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Abstract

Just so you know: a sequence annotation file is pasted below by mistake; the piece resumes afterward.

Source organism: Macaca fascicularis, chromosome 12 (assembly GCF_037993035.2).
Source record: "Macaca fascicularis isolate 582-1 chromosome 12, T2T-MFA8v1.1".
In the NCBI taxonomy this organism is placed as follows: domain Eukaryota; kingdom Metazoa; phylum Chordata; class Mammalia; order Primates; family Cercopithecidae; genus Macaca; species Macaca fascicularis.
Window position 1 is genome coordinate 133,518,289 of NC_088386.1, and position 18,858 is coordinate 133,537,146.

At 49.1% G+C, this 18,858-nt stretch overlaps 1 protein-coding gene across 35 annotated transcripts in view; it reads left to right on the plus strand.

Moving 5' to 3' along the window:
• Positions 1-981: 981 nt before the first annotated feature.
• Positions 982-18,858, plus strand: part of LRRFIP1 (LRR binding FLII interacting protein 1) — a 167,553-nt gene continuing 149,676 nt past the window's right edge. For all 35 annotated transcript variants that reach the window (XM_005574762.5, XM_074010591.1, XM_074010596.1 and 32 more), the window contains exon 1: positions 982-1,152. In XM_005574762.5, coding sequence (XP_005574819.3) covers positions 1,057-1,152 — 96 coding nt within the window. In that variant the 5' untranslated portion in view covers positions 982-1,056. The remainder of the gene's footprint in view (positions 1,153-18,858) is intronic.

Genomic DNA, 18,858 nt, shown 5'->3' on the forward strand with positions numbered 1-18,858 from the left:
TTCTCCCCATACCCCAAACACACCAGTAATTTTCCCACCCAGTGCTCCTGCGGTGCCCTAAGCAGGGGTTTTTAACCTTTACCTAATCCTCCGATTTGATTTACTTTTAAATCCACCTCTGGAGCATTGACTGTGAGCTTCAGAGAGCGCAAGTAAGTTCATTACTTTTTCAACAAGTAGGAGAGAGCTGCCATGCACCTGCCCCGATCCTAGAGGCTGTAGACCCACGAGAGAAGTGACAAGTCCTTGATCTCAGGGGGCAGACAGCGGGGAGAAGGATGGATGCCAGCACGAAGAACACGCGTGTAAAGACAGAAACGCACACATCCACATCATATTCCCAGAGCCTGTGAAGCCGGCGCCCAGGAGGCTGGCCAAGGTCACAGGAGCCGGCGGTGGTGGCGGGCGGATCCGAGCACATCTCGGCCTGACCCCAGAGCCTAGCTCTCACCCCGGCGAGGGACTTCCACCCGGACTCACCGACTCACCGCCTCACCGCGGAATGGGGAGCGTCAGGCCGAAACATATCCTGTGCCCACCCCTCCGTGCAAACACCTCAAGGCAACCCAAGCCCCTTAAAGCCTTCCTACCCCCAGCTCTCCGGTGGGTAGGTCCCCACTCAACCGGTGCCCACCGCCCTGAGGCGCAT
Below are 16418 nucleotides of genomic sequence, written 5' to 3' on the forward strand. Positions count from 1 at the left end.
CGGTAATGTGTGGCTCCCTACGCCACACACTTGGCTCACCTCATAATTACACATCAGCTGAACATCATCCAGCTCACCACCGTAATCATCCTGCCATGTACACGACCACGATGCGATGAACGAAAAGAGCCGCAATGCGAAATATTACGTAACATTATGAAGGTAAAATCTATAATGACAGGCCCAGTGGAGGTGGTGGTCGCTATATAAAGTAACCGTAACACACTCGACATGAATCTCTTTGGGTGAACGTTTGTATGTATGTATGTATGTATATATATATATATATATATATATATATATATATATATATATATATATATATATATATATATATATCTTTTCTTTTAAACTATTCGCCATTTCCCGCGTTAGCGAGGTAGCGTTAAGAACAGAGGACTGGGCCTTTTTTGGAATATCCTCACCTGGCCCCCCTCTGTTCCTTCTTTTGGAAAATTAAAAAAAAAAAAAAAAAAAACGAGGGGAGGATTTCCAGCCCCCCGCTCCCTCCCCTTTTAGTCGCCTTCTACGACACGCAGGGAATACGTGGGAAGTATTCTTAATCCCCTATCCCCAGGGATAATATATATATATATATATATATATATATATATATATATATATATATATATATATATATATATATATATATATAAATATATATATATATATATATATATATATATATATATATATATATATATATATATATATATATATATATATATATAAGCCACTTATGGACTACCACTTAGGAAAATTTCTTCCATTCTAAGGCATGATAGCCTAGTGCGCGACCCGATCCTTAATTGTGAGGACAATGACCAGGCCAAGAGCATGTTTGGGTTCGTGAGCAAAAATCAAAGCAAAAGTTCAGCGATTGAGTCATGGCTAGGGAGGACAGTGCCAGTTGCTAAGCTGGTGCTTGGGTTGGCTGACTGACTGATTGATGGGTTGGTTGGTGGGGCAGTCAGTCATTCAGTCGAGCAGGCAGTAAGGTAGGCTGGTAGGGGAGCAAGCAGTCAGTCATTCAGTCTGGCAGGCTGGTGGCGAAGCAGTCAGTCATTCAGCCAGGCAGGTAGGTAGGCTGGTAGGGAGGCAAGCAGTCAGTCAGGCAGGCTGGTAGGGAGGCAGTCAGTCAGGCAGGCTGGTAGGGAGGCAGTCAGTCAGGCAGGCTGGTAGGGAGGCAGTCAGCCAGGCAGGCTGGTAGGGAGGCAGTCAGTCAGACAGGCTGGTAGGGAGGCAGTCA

Ischemic brain injury is acute local inflammation, leading to accumulation of pro-inflammatory cytokines. Cytokines influence the recruitment of leucocytes and play a key role in the inflammatory injury processes. Recently, a number of studies have demonstrated a close relationship between brain ischemia and cytokines. Interleukin-17 (IL-17) is a newly identified T-cell-specific cytokine. In this study, we evaluated the source and the action of IL-17 over the course of cerebral ischemia in rats (Sprague-Dawley) and humans. The levels of IL-17 in the ischemic hemisphere of the human brain, which was removed at necropsy, were assayed immunohistochemically. In rats, permanent middle cerebral artery occlusion (pMCAO) was obtained by inserting nylon monofilament into the right external carotid artery, occluding the right middle cerebral artery. The expression of IL-17 mRNA in rat was assayed using oligoprobe in situ hybridization. IL-17 production by neuroglial cells was assayed by double-staining using antibody glial fibrillary acidic protein (GFAP) and antibody IL-17. Levels of IL-17 were elevated in the ischemic hemispheres of human brain compared with the opposite normal hemispheres and peaked at days 3–5 after brain ischemia. The IL-17-positive cells were found in the ischemic lesion region. IL-17 mRNA was also elevated in ischemic hemispheres of pMCAO-operated rats, which were slightly elevated after 1 h and peaked at 6 days. IL-17 and GFAP double-stained were extensive in rat ischemic hemisphere. The ischemia-induced IL-17 expression in human brain reported here for the first time was very similar to that in rat model except that the peak was slightly earlier. We found for the first time that IL-17 was involved in an intense inflammatory reaction of brain ischemic injury in human. In pMCAO-operated rats, our findings suggest that IL-17 is produced by the neuroglial cells in the brain region undergoing ischemic insult. We suggest that in additional to T cells the neuroglial cell may be another cellular origin of IL-17 in later progression of brain ischemia.